First, taking too much can actually end up having the opposite effect of its intended purpose. A dose larger than what’s recommended can disrupt your normal circadian rhythm and make it harder, or almost impossible for you to sleep.
Among other most common side effects of melatonin are the following: extreme sleepiness during the day, a decrease in body temperature, dizziness, nausea, terrible headaches, anxiety or irritability, joint pain, diarrhea, blood pressure changes, grogginess in the morning, and awful nightmares or extremely vivid dreams during the night.
There are certain conditions that, if you already suffer from them, can get worse by high usage of melatonin. Among these conditions are:
- Bleeding disorders: it might make bleeding worse if you have any kind of bleeding disorder.
- Diabetes: it can increase blood sugar for you if you suffer from diabetes. If you take it and have diabetes, monitor your blood sugar carefully.
- Depression: it can make a lot of your depression symptoms worse.
- High blood pressure: it can raise your blood pressure even more if you are taking specific medication to control blood pressure. If this is the case, simply avoid using it.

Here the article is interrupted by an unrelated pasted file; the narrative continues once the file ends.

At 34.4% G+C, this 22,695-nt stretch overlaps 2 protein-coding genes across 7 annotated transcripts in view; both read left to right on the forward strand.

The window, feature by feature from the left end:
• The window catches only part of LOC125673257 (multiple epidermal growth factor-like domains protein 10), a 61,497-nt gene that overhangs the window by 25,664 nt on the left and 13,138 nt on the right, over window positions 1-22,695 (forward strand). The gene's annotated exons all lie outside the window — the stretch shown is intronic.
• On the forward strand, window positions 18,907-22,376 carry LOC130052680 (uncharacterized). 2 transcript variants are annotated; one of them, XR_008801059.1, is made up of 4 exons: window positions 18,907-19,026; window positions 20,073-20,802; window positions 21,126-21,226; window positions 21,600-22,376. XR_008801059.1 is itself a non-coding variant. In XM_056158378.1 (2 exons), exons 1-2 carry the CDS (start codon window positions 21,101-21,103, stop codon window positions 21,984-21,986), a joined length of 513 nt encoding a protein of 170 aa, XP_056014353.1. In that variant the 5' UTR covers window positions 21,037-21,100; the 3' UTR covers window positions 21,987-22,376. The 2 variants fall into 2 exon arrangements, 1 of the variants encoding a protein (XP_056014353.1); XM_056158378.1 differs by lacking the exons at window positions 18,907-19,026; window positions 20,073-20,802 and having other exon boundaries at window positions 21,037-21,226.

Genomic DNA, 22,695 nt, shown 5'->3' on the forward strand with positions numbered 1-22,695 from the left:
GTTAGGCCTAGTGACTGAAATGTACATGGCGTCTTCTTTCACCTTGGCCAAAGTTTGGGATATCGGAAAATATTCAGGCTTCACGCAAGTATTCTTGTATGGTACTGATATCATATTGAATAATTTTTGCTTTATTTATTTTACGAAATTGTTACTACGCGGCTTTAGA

- Transplant recipients: by increasing immune function, melatonin may interfere with immunosuppressive therapies applied to people who are receiving transplants.
- Seizure disorders: it may increase your chances of having a seizure if you already are prone to it.
Some special precautions and warnings must be considered for children or pregnancy and breastfeeding:
- For children, melatonin is possibly unsafe when taken either by mouth or injected into the body in multiple doses in the short term. It might also interfere with development during adolescence due to its effects on other hormones produced by the body.
- For pregnancy and breastfeeding, melatonin is possibly unsafe when taken either by the mouth or injected into the body, and its use during these periods for women is extremely discouraged. It can also interfere with ovulation, negatively affecting the chances of getting pregnant.
Below we will review and detail some of the most common side effects of melatonin that apply to everyone. Please read carefully and consider all these things before taking the supplement.